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McKeon threatens to kill defense bill over same-sex weddings

Republican doesn’t want military chaplains to officiate over same-sex marriages



House Armed Services Committee Chair Buck McKeon (Blade file photo by Joey Diguglielmo)

The leading House Republican on defense issues has threatened to kill passage of annual defense policy legislation if it lacks language blocking military chaplains from performing same-sex weddings.

House Armed Services Committee Chair Buck McKeon (R-Calif.) said Friday in a taped interview on C-SPAN’s “Newsmakers” that he’d rather see no version of the fiscal year 2012 defense authorization bill passed at all rather one that doesn’t prevent chaplains from marrying gay couples, according to the The Hill newspaper.

“This was one of the concerns that we had – that we were rushing this, to eliminate this, before we had fully prepared things, and DOMA is the law of the land,” McKeon said, referencing the Defense of Marriage Act, the 1996 law prohibiting federal recognition of same-sex marriage.

Last week, the Pentagon issued guidance allowing chaplains to perform same-sex weddings, if they so choose, and allowing the use of base facilities for these ceremonies.

The House in May approved a version of the defense bill that would rollback the Pentagon guidance by prohibiting chaplains or base facilities from being involved in same-sex weddings. The provision was adopted in committee as an amendment by Rep. W. Todd Akin (R-Mo.)

The measure also contains language reaffirming the Defense Department must abide by DOMA. The language was also adopted in committee as an amendment by Rep. Vicky Hartzler (R-Mo.)

The Senate Armed Services Committee in June left out these provisions in its version of the defense bill, but the full measure has yet to reach the Senate floor.

McKeon also reportedly said he’d rather see Congress fail to pass a defense measure for the first time in a half-century if he had to give in on a provision in the Senate bill effectively banning many terrorism suspects from obtaining trials in civilian court.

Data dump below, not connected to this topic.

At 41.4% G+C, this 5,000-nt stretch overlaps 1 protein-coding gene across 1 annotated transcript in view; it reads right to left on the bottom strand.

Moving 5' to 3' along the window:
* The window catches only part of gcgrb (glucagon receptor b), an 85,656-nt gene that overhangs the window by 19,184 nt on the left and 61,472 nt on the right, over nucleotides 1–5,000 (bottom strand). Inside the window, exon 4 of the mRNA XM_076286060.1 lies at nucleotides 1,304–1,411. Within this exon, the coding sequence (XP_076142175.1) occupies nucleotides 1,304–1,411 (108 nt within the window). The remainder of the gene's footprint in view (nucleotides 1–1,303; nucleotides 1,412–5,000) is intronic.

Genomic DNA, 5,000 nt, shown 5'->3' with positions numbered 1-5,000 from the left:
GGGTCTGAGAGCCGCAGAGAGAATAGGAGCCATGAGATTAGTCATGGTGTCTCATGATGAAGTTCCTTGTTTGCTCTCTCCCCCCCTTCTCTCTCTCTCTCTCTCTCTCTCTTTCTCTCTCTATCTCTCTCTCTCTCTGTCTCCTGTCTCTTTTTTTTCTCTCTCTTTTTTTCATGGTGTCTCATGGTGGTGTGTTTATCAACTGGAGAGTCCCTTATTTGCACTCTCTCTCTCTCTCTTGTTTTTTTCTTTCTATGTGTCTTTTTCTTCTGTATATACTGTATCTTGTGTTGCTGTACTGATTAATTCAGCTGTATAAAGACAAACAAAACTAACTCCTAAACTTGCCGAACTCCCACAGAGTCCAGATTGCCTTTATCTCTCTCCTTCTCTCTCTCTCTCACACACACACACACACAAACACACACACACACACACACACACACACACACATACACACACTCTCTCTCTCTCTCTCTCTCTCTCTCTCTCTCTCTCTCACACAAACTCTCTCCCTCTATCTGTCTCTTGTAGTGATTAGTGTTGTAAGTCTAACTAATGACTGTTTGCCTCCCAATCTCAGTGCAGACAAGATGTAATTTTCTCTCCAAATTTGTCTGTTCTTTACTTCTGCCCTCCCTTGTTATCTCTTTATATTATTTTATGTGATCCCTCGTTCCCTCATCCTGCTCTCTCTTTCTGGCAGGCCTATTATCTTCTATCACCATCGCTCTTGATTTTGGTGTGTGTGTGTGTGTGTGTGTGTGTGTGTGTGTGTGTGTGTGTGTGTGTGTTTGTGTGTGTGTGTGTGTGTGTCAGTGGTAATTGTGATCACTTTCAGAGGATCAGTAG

McKeon reportedly said he hopes the Senate will come to the side of the House on the marriage and detainee issues.

Specifically on marriage, McKeon reportedly said, “I’m hopeful that the Senate will look at those votes and will understand our feelings on this issue.”

Aubrey Sarvis, executive director of the Servicemembers Legal Defense Network, chastised McKeon for saying he’d put the Pentagon budget at risk over the ability of chaplains to perform same-sex marriages.

“It’s nothing short of shameful that the Chair of the House Armed Services Committee, charged with protecting and authorizing funding for our nation’s service members at war, would be willing to put at risk the equipment and supplies they need in order to advance his own narrow, social agenda,” Sarvis said.

If the full Senate passes the measure as approved by the Senate Armed Services Committee, the marriage issues would have to be hammered out between the House and Senate in conference committee.

In a news conference last month, Senate Armed Services Committee Chair Carl Levin (D-Mich.) pledged to work against the anti-gay provisions from being part of the defense bill when asked about the issue by The Advocate.

“We will fight against those amendments and do everything we can to make sure that they don’t appear either in the Senate bill or on the floor,” as well as in conference committee for the bill, Levin said.

The Pentagon guidance allowing chaplains to officiate over same-sex weddings has become a rallying cry for social conservatives seeking unseat President Obama during the 2012 election.

During the 2011 Value Voters Summit, Republican presidential candidate Rick Santorum mischaracterized the guidance by saying the Obama administration “instructed” chaplains to perform these same-sex weddings when in fact they have option to do so.

Santorum added this decision from Obama is “worse than” his decision to abandon defense of DOMA in court.

“He has instructed his military chaplains to marry people, in direct contravention — marry gays and lesbians in direct contravention to the Defense of Marriage Act, which defines marriage in federal law as between a man and a woman,” Santorum said. “So not only did the president not defend the law, he has now instructed people in the military to break the law.